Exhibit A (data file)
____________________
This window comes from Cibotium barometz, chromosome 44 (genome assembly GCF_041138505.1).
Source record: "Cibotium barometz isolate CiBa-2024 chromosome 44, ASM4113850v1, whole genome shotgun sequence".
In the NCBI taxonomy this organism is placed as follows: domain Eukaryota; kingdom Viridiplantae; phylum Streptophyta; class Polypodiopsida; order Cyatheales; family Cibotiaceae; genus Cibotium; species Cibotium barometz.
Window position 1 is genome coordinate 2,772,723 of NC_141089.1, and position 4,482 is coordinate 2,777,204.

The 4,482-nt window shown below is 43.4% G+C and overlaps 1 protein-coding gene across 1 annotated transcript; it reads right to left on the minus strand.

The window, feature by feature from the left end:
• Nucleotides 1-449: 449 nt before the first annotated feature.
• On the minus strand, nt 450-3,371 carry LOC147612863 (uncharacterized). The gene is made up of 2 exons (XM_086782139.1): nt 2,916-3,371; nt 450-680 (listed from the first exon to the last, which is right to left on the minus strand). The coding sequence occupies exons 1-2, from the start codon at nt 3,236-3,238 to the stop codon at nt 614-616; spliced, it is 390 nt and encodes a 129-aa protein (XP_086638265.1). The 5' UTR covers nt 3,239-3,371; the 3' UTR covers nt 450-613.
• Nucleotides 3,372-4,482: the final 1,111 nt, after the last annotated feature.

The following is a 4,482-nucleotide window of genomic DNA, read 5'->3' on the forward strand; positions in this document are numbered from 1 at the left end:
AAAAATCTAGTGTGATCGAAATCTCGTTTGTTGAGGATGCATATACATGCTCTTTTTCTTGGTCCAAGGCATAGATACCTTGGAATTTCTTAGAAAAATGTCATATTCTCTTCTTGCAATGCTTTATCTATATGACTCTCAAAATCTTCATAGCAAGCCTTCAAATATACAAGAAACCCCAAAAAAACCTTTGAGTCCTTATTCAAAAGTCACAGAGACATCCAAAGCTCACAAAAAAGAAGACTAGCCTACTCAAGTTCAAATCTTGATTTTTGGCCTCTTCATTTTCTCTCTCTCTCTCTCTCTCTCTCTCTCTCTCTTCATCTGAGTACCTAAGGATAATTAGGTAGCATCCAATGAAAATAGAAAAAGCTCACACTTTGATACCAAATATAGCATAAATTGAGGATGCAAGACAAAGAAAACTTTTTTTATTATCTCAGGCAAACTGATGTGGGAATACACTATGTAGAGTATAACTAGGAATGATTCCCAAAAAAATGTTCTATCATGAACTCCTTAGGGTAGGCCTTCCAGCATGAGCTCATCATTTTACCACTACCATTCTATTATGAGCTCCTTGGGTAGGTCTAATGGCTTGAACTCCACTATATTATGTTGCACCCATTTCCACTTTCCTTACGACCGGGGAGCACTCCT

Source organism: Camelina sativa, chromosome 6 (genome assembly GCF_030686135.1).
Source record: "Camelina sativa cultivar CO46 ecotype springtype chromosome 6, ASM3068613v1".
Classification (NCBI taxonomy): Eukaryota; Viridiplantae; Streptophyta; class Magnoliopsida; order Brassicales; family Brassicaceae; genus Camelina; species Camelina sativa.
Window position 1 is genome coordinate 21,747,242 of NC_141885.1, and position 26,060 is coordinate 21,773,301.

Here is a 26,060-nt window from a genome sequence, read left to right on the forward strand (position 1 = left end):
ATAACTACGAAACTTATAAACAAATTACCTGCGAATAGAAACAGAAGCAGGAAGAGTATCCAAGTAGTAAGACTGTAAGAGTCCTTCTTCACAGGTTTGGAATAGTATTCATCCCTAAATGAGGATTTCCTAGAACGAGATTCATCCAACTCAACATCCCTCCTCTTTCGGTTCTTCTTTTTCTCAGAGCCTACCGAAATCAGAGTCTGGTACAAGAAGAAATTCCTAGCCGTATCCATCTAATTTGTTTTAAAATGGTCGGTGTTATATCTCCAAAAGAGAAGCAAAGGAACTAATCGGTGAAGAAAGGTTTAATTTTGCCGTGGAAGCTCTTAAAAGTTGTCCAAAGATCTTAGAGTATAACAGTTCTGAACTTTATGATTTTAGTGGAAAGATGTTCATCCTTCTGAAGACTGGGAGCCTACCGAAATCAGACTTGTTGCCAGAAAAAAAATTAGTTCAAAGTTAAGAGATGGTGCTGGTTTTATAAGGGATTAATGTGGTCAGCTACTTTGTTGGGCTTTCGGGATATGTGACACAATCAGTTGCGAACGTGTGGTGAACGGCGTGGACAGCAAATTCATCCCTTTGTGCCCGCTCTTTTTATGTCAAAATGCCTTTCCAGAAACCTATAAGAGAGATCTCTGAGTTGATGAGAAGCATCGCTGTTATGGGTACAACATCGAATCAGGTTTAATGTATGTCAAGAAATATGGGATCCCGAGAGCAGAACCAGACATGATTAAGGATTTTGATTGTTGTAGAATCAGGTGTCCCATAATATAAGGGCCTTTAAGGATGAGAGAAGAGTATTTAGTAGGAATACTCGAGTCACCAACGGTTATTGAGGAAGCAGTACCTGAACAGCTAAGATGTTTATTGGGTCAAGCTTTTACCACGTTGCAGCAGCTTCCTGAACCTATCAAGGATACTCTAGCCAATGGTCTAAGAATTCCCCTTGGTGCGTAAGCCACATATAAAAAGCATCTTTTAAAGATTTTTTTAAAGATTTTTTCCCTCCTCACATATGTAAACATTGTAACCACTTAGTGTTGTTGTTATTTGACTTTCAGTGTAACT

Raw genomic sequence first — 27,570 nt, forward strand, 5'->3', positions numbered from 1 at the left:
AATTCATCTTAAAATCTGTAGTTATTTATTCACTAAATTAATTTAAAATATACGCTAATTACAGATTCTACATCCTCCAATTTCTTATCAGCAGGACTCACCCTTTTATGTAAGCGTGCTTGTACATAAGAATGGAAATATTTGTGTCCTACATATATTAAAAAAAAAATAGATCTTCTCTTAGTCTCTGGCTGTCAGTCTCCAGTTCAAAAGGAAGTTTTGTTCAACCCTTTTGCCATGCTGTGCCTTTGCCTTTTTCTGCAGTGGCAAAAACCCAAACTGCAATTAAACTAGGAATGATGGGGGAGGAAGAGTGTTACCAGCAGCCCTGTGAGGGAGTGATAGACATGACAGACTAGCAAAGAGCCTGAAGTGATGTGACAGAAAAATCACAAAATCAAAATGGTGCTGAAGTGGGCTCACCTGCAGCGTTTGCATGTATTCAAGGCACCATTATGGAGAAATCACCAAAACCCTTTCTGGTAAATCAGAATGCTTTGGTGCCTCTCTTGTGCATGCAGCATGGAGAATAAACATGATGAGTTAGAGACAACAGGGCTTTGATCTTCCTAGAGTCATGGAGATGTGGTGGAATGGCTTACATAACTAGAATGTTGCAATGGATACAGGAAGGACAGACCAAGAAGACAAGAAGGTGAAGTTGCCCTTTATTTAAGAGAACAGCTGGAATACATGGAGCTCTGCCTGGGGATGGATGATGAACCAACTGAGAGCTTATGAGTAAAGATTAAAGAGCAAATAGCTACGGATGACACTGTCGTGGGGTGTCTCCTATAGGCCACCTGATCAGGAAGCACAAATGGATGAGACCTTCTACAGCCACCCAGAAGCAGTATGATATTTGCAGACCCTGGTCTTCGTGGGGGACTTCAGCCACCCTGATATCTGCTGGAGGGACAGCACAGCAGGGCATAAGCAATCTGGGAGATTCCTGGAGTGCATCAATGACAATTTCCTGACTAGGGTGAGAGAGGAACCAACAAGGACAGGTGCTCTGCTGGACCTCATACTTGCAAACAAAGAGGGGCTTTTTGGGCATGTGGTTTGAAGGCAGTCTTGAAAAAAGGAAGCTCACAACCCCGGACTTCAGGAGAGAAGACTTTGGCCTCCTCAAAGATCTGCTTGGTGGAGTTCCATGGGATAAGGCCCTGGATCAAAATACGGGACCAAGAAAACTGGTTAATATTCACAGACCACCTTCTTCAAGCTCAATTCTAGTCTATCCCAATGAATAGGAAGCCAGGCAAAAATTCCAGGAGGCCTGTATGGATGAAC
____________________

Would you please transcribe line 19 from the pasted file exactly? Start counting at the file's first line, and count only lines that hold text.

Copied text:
AATTCATCTTAAAATCTGTAGTTATTTATTCACTAAATTAATTTAAAATATACGCTAATTACAGATTCTACATCCTCCAATTTCTTATCAGCAGGACTCACCCTTTTATGTAAGCGTGCTTGTACATAAGAATGGAAATATTTGTGTCCTACATATATTAAAAAAAAAATAGATCTTCTCTTAGTCTCTGGCTGTCAGTCTCCAGTTCAAAAGGAAGTTTTGTTCAACCCTTTTGCCATGCTGTGCCTTTGCCTTTTTCTGCAGTGGCAAAAACCCAAACTGCAATTAAACTAGGAATGATGGGGGAGGAAGAGTGTTACCAGCAGCCCTGTGAGGGAGTGATAGACATGACAGACTAGCAAAGAGCCTGAAGTGATGTGACAGAAAAATCACAAAATCAAAATGGTGCTGAAGTGGGCTCACCTGCAGCGTTTGCATGTATTCAAGGCACCATTATGGAGAAATCACCAAAACCCTTTCTGGTAAATCAGAATGCTTTGGTGCCTCTCTTGTGCATGCAGCATGGAGAATAAACATGATGAGTTAGAGACAACAGGGCTTTGATCTTCCTAGAGTCATGGAGATGTGGTGGAATGGCTTACATAACTAGAATGTTGCAATGGATACAGGAAGGACAGACCAAGAAGACAAGAAGGTGAAGTTGCCCTTTATTTAAGAGAACAGCTGGAATACATGGAGCTCTGCCTGGGGATGGATGATGAACCAACTGAGAGCTTATGAGTAAAGATTAAAGAGCAAATAGCTACGGATGACACTGTCGTGGGGTGTCTCCTATAGGCCACCTGATCAGGAAGCACAAATGGATGAGACCTTCTACAGCCACCCAGAAGCAGTATGATATTTGCAGACCCTGGTCTTCGTGGGGGACTTCAGCCACCCTGATATCTGCTGGAGGGACAGCACAGCAGGGCATAAGCAATCTGGGAGATTCCTGGAGTGCATCAATGACAATTTCCTGACTAGGGTGAGAGAGGAACCAACAAGGACAGGTGCTCTGCTGGACCTCATACTTGCAAACAAAGAGGGGCTTTTTGGGCATGTGGTTTGAAGGCAGTCTTGAAAAAAGGAAGCTCACAACCCCGGACTTCAGGAGAGAAGACTTTGGCCTCCTCAAAGATCTGCTTGGTGGAGTTCCATGGGATAAGGCCCTGGATCAAAATACGGGACCAAGAAAACTGGTTAATATTCACAGACCACCTTCTTCAAGCTCAATTCTAGTCTATCCCAATGAATAGGAAGCCAGGCAAAAATTCCAGGAGGCCTGTATGGATGAAC